Study: Vaporizing Marijuana May Prevent Tobacco/Nicotine Dependence

Photo Credit: Medical Jane

Photo Credit: Medical Jane

When it comes to medical marijuana, finding the appropriate vehicle is vital to discovering the most effective and efficient dosing regimen. In a letter to the editor/review in Addiction, authors discussed evidence suggesting the method of vaporization, as opposed to smoke inhalation, may reduce the risk of developing nicotine or tobacco dependence. The combustion of plant material can release carcinogens and toxins that harm the lungs. Vaporization, on the other hand, only heats cannabis materials between 250-400 degrees Fahrenheit, which releases different cannabinoids at different temperatures without reaching the point of combustion.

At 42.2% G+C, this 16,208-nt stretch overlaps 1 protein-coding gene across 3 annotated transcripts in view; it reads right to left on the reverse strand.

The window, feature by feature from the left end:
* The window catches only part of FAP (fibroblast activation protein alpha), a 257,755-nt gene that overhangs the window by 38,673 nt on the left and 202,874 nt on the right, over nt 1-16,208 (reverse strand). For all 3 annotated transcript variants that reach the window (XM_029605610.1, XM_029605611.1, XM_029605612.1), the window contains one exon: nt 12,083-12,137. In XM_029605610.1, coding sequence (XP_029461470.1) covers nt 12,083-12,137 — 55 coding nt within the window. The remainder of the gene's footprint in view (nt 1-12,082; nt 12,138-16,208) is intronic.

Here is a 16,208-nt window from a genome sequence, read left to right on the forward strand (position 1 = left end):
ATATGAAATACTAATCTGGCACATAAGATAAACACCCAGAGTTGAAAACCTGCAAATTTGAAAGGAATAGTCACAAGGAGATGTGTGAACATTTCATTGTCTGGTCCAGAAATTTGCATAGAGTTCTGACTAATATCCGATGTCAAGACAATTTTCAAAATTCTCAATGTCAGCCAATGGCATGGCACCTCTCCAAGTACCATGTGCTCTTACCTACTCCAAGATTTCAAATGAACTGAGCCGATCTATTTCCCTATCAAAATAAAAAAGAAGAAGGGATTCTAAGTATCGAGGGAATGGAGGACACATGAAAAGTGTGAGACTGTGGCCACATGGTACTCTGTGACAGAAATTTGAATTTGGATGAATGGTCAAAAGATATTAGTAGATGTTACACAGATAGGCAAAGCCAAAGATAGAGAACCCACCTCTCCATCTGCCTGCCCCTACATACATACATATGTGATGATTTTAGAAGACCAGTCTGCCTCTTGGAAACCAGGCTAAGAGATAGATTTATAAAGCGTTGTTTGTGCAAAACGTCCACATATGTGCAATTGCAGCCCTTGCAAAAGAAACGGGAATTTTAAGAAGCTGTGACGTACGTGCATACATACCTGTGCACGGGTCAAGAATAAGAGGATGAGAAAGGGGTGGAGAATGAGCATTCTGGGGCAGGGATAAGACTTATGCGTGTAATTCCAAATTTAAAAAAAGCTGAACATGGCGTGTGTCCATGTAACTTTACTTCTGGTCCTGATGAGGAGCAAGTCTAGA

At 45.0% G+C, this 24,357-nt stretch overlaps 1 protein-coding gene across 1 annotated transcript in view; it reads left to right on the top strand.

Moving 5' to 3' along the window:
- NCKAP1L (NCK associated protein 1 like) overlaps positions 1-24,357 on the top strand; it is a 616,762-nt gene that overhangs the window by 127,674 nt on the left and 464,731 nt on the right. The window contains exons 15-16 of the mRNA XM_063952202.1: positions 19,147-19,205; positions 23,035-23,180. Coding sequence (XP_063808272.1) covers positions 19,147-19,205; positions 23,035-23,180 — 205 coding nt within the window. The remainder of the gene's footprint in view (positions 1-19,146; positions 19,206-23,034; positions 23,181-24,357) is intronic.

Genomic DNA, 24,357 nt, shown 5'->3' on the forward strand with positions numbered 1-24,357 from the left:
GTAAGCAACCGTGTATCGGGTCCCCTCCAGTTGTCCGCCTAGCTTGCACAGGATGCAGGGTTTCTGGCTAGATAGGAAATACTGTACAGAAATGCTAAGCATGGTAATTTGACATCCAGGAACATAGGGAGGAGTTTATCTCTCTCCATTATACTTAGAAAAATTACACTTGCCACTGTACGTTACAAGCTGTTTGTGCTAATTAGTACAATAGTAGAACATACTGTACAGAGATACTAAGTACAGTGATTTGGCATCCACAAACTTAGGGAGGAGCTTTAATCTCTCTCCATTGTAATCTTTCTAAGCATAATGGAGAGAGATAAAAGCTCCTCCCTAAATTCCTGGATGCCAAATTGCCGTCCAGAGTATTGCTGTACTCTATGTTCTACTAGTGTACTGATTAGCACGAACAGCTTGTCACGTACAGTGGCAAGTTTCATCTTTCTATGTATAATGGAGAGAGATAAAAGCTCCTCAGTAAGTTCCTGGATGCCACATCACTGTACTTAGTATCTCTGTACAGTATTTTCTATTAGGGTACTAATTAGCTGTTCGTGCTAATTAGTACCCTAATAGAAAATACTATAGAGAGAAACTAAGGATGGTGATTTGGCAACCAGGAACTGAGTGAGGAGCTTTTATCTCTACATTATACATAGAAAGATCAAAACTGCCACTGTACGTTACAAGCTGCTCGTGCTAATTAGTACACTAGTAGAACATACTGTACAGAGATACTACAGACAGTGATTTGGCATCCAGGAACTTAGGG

Authors argued one harmful aspect of cannabis use is that it may lead to nicotine/tobacco dependence because of mixing tobacco in cannabis cigarettes, but vaporization may be able to reduce this future nicotine dependence in users. In one sample of 96 people, only 2 reported adding tobacco to their cannabis vaporization device, which lead researchers to suggest vaporizers may create a disconnect between cannabis and tobacco use. One survey from the Global Drug Survey (GDS), only 8% of more than 30,000 cannabis users used vaporizers, but vaporizes were ranked as the optimal vehicle for preventing harm from cannabis use. Nations with the highest rate of vaporizer use also had the lease amount of tobacco and cannabis co-administration.

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